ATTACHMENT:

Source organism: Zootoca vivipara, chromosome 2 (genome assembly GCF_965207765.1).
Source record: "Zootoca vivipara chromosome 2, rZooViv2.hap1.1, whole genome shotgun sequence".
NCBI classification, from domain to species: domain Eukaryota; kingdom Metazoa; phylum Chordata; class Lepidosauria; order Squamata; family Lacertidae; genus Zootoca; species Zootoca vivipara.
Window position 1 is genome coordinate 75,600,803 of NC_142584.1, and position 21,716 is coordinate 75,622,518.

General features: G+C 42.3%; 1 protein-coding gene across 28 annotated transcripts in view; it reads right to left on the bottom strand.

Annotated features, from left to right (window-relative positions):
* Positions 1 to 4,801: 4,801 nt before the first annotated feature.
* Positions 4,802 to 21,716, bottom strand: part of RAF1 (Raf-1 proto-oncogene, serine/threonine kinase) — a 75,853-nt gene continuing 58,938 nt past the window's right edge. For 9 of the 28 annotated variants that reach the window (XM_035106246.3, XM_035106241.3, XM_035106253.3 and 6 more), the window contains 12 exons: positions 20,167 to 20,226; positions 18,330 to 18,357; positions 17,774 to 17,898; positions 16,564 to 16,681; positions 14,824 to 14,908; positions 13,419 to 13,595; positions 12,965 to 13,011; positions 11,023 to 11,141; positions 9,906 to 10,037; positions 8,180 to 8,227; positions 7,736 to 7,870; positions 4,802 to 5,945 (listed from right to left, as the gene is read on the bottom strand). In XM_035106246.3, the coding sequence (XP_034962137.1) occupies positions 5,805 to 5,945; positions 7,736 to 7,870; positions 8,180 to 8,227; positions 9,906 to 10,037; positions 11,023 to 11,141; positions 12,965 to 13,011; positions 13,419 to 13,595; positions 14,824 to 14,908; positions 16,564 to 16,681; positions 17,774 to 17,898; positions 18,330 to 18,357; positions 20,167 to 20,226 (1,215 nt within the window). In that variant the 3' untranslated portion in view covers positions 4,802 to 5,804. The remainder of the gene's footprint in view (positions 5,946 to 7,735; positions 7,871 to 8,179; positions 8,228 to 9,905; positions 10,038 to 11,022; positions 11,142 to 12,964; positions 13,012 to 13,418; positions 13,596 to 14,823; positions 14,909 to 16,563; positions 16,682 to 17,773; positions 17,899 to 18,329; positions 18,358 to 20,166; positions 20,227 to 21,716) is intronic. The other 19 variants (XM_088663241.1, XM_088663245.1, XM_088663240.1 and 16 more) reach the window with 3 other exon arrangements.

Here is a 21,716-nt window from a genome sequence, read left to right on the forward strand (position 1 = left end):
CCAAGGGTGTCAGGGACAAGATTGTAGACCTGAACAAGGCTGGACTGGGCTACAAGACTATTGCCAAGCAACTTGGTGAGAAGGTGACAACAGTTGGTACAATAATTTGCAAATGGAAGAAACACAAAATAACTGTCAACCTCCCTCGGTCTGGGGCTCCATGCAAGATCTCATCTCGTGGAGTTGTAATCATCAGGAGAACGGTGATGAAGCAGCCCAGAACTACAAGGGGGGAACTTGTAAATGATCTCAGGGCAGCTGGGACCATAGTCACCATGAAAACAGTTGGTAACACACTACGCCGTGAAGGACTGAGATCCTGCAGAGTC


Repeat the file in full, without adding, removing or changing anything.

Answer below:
Source organism: Zootoca vivipara, chromosome 2 (genome assembly GCF_965207765.1).
Source record: "Zootoca vivipara chromosome 2, rZooViv2.hap1.1, whole genome shotgun sequence".
NCBI classification, from domain to species: domain Eukaryota; kingdom Metazoa; phylum Chordata; class Lepidosauria; order Squamata; family Lacertidae; genus Zootoca; species Zootoca vivipara.
Window position 1 is genome coordinate 75,600,803 of NC_142584.1, and position 21,716 is coordinate 75,622,518.

General features: G+C 42.3%; 1 protein-coding gene across 28 annotated transcripts in view; it reads right to left on the bottom strand.

Annotated features, from left to right (window-relative positions):
* Positions 1 to 4,801: 4,801 nt before the first annotated feature.
* Positions 4,802 to 21,716, bottom strand: part of RAF1 (Raf-1 proto-oncogene, serine/threonine kinase) — a 75,853-nt gene continuing 58,938 nt past the window's right edge. For 9 of the 28 annotated variants that reach the window (XM_035106246.3, XM_035106241.3, XM_035106253.3 and 6 more), the window contains 12 exons: positions 20,167 to 20,226; positions 18,330 to 18,357; positions 17,774 to 17,898; positions 16,564 to 16,681; positions 14,824 to 14,908; positions 13,419 to 13,595; positions 12,965 to 13,011; positions 11,023 to 11,141; positions 9,906 to 10,037; positions 8,180 to 8,227; positions 7,736 to 7,870; positions 4,802 to 5,945 (listed from right to left, as the gene is read on the bottom strand). In XM_035106246.3, the coding sequence (XP_034962137.1) occupies positions 5,805 to 5,945; positions 7,736 to 7,870; positions 8,180 to 8,227; positions 9,906 to 10,037; positions 11,023 to 11,141; positions 12,965 to 13,011; positions 13,419 to 13,595; positions 14,824 to 14,908; positions 16,564 to 16,681; positions 17,774 to 17,898; positions 18,330 to 18,357; positions 20,167 to 20,226 (1,215 nt within the window). In that variant the 3' untranslated portion in view covers positions 4,802 to 5,804. The remainder of the gene's footprint in view (positions 5,946 to 7,735; positions 7,871 to 8,179; positions 8,228 to 9,905; positions 10,038 to 11,022; positions 11,142 to 12,964; positions 13,012 to 13,418; positions 13,596 to 14,823; positions 14,909 to 16,563; positions 16,682 to 17,773; positions 17,899 to 18,329; positions 18,358 to 20,166; positions 20,227 to 21,716) is intronic. The other 19 variants (XM_088663241.1, XM_088663245.1, XM_088663240.1 and 16 more) reach the window with 3 other exon arrangements.

Here is a 21,716-nt window from a genome sequence, read left to right on the forward strand (position 1 = left end):
CCAAGGGTGTCAGGGACAAGATTGTAGACCTGAACAAGGCTGGACTGGGCTACAAGACTATTGCCAAGCAACTTGGTGAGAAGGTGACAACAGTTGGTACAATAATTTGCAAATGGAAGAAACACAAAATAACTGTCAACCTCCCTCGGTCTGGGGCTCCATGCAAGATCTCATCTCGTGGAGTTGTAATCATCAGGAGAACGGTGATGAAGCAGCCCAGAACTACAAGGGGGGAACTTGTAAATGATCTCAGGGCAGCTGGGACCATAGTCACCATGAAAACAGTTGGTAACACACTACGCCGTGAAGGACTGAGATCCTGCAGAGTC